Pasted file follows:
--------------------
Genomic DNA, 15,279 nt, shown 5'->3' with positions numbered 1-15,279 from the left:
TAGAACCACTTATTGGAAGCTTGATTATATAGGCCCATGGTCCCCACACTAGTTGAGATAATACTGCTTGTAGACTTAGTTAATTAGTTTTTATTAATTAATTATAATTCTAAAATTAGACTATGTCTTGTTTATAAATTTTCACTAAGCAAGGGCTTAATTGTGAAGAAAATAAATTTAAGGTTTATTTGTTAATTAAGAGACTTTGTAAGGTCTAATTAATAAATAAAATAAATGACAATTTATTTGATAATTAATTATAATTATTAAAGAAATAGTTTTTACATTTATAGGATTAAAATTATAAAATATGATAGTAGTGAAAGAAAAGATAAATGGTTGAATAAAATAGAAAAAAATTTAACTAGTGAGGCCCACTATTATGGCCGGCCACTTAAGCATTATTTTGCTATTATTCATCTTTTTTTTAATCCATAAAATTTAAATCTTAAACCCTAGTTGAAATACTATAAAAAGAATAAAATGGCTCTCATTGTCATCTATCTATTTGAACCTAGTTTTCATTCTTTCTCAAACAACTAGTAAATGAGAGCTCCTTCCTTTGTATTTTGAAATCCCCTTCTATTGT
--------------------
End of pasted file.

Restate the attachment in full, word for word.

Genomic DNA, 15,279 nt, shown 5'->3' with positions numbered 1-15,279 from the left:
TAGAACCACTTATTGGAAGCTTGATTATATAGGCCCATGGTCCCCACACTAGTTGAGATAATACTGCTTGTAGACTTAGTTAATTAGTTTTTATTAATTAATTATAATTCTAAAATTAGACTATGTCTTGTTTATAAATTTTCACTAAGCAAGGGCTTAATTGTGAAGAAAATAAATTTAAGGTTTATTTGTTAATTAAGAGACTTTGTAAGGTCTAATTAATAAATAAAATAAATGACAATTTATTTGATAATTAATTATAATTATTAAAGAAATAGTTTTTACATTTATAGGATTAAAATTATAAAATATGATAGTAGTGAAAGAAAAGATAAATGGTTGAATAAAATAGAAAAAAATTTAACTAGTGAGGCCCACTATTATGGCCGGCCACTTAAGCATTATTTTGCTATTATTCATCTTTTTTTTAATCCATAAAATTTAAATCTTAAACCCTAGTTGAAATACTATAAAAAGAATAAAATGGCTCTCATTGTCATCTATCTATTTGAACCTAGTTTTCATTCTTTCTCAAACAACTAGTAAATGAGAGCTCCTTCCTTTGTATTTTGAAATCCCCTTCTATTGT